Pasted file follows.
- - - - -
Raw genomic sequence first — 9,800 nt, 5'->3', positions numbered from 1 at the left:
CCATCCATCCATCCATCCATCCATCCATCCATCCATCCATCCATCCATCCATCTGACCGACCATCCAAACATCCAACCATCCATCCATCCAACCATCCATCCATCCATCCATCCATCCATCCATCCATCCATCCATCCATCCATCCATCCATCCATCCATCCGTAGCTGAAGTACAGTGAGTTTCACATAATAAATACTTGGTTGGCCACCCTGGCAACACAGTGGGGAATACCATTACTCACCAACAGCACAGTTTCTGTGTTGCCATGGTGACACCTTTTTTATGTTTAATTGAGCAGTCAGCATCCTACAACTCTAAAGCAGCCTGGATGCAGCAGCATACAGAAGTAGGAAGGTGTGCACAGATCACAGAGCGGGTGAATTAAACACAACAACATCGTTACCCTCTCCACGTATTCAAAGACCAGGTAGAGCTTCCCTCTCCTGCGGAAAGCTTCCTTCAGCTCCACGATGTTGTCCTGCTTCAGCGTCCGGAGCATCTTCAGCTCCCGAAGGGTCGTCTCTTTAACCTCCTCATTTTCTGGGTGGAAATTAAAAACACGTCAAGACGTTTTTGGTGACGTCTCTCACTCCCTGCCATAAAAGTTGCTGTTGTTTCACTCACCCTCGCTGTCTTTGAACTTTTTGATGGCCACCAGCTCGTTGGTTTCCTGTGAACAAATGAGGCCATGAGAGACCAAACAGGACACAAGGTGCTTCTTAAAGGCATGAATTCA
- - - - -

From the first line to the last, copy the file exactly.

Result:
Raw genomic sequence first — 9,800 nt, 5'->3', positions numbered from 1 at the left:
CCATCCATCCATCCATCCATCCATCCATCCATCCATCCATCCATCCATCCATCTGACCGACCATCCAAACATCCAACCATCCATCCATCCAACCATCCATCCATCCATCCATCCATCCATCCATCCATCCATCCATCCATCCATCCATCCATCCATCCATCCGTAGCTGAAGTACAGTGAGTTTCACATAATAAATACTTGGTTGGCCACCCTGGCAACACAGTGGGGAATACCATTACTCACCAACAGCACAGTTTCTGTGTTGCCATGGTGACACCTTTTTTATGTTTAATTGAGCAGTCAGCATCCTACAACTCTAAAGCAGCCTGGATGCAGCAGCATACAGAAGTAGGAAGGTGTGCACAGATCACAGAGCGGGTGAATTAAACACAACAACATCGTTACCCTCTCCACGTATTCAAAGACCAGGTAGAGCTTCCCTCTCCTGCGGAAAGCTTCCTTCAGCTCCACGATGTTGTCCTGCTTCAGCGTCCGGAGCATCTTCAGCTCCCGAAGGGTCGTCTCTTTAACCTCCTCATTTTCTGGGTGGAAATTAAAAACACGTCAAGACGTTTTTGGTGACGTCTCTCACTCCCTGCCATAAAAGTTGCTGTTGTTTCACTCACCCTCGCTGTCTTTGAACTTTTTGATGGCCACCAGCTCGTTGGTTTCCTGTGAACAAATGAGGCCATGAGAGACCAAACAGGACACAAGGTGCTTCTTAAAGGCATGAATTCA